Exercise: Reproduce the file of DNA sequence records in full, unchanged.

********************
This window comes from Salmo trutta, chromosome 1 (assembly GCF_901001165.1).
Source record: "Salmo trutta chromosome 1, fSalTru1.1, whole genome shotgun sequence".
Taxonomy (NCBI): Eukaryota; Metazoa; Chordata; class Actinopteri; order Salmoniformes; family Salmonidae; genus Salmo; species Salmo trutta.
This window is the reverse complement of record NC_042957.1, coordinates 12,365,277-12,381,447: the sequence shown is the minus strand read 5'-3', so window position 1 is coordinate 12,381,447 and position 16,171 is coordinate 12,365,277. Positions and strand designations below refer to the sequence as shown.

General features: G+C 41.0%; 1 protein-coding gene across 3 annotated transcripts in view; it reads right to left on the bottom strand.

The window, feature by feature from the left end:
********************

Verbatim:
This window comes from Salmo trutta, chromosome 1 (assembly GCF_901001165.1).
Source record: "Salmo trutta chromosome 1, fSalTru1.1, whole genome shotgun sequence".
Taxonomy (NCBI): Eukaryota; Metazoa; Chordata; class Actinopteri; order Salmoniformes; family Salmonidae; genus Salmo; species Salmo trutta.
This window is the reverse complement of record NC_042957.1, coordinates 12,365,277-12,381,447: the sequence shown is the minus strand read 5'-3', so window position 1 is coordinate 12,381,447 and position 16,171 is coordinate 12,365,277. Positions and strand designations below refer to the sequence as shown.

General features: G+C 41.0%; 1 protein-coding gene across 3 annotated transcripts in view; it reads right to left on the bottom strand.

The window, feature by feature from the left end: